CAPC had 3 separate contracts with Ekberg

Tuesday, May 19, 2020

By Scott Loftis and Samantha Jones

The Eureka Springs City Advertising and Promotion Commission had three separate contracts with former executive director Lacey Ekberg, although only one agreement has ever been discussed in open session by the commission.

Carroll County Newspapers obtained copies of the agreements through an open-records request, which revealed that the CAPC twice altered its 90-day contract with Ekberg despite never discussing or voting on the changes in open session.

Ekberg served as the CAPC’s executive director from Aug. 15, 2019, through Feb. 10, when the commission voted unanimously at a special called meeting to place her on a 90-day agreement as an outside contractor.

At a workshop two days later, CAPC chair Carol Wright said that a contract with Ekberg had been completed. On the morning of Feb. 13, CAPC finance director Rick Bright said via email that he did not have a copy of the signed contract but that it might be available later in the day.

On Feb. 18, Bright emailed a copy of a contract, signed by Ekberg and Wright, who each listed a date of Feb. 14. That contract stipulated that “a 60 day termination release is required by either party,” and named Bright, CAPC staff, Wright and CAPC commissioners as Ekberg’s points of contact.

Another version of the contract, however, did not include the requirement for a 60-day notice. Both Wright and Ekberg signed that version of the agreement and dated it Feb. 14.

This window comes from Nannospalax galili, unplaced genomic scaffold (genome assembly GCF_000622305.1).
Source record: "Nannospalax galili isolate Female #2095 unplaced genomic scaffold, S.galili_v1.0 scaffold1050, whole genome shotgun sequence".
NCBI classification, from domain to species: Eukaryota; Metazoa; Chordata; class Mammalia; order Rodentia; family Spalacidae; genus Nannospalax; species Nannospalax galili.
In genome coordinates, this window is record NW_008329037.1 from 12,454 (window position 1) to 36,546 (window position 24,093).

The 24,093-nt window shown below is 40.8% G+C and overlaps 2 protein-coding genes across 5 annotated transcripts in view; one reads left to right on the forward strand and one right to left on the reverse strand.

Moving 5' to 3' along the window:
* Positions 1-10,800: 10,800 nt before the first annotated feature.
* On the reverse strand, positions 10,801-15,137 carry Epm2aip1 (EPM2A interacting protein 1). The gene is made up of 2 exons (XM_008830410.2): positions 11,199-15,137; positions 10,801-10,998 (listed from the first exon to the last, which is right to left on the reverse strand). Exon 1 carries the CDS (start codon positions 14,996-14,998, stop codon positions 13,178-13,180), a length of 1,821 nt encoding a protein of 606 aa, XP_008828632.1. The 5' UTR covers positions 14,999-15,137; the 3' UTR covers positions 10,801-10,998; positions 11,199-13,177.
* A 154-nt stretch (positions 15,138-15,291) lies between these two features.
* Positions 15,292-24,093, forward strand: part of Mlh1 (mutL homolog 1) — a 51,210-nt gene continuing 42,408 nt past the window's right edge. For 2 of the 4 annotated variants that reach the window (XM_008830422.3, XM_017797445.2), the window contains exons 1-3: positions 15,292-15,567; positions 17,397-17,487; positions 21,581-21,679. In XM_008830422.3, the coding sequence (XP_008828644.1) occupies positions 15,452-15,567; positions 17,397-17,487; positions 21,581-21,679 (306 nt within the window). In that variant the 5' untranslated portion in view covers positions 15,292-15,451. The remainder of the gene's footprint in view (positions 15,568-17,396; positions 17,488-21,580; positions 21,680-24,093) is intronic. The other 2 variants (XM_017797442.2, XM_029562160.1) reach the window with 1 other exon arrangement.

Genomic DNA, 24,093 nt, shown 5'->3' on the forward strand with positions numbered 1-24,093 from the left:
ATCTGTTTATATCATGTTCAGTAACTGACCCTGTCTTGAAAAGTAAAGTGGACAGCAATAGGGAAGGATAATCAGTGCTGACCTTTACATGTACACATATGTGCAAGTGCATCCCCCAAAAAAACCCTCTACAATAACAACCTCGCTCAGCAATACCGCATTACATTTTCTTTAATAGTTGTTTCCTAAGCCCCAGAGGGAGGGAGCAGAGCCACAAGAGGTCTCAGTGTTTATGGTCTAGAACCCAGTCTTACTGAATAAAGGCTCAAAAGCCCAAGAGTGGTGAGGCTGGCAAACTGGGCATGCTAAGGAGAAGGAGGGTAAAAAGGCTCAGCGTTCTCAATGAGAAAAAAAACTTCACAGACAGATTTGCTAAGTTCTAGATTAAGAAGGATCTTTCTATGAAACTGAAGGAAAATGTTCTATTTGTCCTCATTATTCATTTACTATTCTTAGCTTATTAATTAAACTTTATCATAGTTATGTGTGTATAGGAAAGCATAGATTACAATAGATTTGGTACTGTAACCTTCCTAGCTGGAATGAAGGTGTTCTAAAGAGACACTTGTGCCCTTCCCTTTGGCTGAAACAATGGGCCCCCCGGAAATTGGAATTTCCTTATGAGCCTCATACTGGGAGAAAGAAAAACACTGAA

A third version of the agreement, which both Wright and Ekberg signed and dated Feb. 14, eliminated Bright’s name as a point of contact for Ekberg and added Rambo, who was named the CAPC’s interim director at a special called meeting on Feb. 24. That version of the contract was stamped as received on March 11. Also stamped as received that day was a separate document, also signed by Wright and Ekberg. Wright’s signature is dated Feb. 14; Ekberg’s is dated March 11.

That document states that Ekberg and Wright “jointly agree to cancel the contract for 90-Day services that refers to a 60-Day review period.”

On March 9, Wright emailed Rogers attorney Ed McClure about the agreement with Ekberg.

“I feel that you should bill the E.S. CAPC for our, now, 3 questions,” Wright’s email to McClure says. “The first two questions on which you advised, have been extremely helpful to me and the CAPC.

“I have another question related to a job contract for our former Director, now a contract employee.

“We signed a 90-day contract which both parties want to void – taking out language that might have the CAPC extend her employment beyond the 90-days AND with a review after 30-days (not enough time to evaluate how much she is working/doing).

“We want to eliminate one sentence that will allow her to work 90-Days being evaluated at that time.

“The Commission and Contractor (former Director) agree on this.

“Is all we have to do to VOID the first contract and sign the new contract, or is more involved?”

In his response, McClure tells Wright: “(W)e will bill you at our hourly rate of $300 per hour.”

Regarding canceling a previous agreement with Ekberg, McClure writes: “You need to memorialize the cancellation. A document needs to be created and signed by both parties.

“I can do that if you like.”